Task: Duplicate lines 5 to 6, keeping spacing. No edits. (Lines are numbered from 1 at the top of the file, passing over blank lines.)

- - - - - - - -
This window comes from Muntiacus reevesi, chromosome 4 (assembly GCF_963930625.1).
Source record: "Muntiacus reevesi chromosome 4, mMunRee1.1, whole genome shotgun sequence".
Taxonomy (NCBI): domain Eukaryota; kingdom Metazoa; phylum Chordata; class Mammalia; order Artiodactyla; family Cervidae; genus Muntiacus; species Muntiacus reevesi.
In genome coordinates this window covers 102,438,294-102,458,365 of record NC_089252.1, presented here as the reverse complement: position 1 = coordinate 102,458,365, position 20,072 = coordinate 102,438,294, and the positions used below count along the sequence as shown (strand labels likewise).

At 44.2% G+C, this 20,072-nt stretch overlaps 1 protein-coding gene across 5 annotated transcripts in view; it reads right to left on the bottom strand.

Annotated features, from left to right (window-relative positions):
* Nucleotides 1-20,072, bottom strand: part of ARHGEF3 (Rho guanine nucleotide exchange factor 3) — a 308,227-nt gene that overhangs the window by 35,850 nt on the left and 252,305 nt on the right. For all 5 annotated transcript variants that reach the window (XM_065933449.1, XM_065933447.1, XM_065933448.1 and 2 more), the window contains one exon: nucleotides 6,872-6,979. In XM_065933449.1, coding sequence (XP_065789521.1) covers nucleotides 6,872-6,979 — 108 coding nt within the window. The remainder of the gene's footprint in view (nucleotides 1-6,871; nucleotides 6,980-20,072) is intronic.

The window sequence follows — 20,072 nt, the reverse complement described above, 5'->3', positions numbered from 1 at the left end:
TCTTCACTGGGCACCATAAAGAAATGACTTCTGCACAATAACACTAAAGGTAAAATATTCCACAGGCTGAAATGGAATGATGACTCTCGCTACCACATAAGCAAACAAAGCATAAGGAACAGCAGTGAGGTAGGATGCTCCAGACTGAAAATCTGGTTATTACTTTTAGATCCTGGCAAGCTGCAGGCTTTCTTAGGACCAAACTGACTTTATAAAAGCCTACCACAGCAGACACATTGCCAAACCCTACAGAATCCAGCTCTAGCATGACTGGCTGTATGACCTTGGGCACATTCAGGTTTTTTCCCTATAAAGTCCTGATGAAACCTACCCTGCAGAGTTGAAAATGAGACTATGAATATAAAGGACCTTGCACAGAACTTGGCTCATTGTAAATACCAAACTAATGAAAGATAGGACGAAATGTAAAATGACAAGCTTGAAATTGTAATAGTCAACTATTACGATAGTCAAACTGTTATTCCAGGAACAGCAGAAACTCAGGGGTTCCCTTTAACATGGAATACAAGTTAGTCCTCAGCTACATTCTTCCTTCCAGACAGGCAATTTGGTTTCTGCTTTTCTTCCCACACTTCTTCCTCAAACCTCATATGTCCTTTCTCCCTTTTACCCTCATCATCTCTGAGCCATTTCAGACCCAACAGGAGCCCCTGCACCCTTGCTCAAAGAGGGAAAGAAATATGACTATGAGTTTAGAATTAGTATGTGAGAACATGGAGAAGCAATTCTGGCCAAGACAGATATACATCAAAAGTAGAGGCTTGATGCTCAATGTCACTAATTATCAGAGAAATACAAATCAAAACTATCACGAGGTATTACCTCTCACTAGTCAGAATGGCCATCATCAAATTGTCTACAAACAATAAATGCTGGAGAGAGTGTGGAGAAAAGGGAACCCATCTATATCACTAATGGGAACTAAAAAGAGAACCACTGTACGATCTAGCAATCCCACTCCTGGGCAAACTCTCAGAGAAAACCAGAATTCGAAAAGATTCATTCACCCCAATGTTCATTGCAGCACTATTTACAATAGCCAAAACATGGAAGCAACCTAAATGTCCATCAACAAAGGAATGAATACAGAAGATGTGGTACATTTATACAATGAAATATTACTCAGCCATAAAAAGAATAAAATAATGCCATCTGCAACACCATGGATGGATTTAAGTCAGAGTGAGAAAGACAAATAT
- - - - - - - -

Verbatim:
At 44.2% G+C, this 20,072-nt stretch overlaps 1 protein-coding gene across 5 annotated transcripts in view; it reads right to left on the bottom strand.

Annotated features, from left to right (window-relative positions):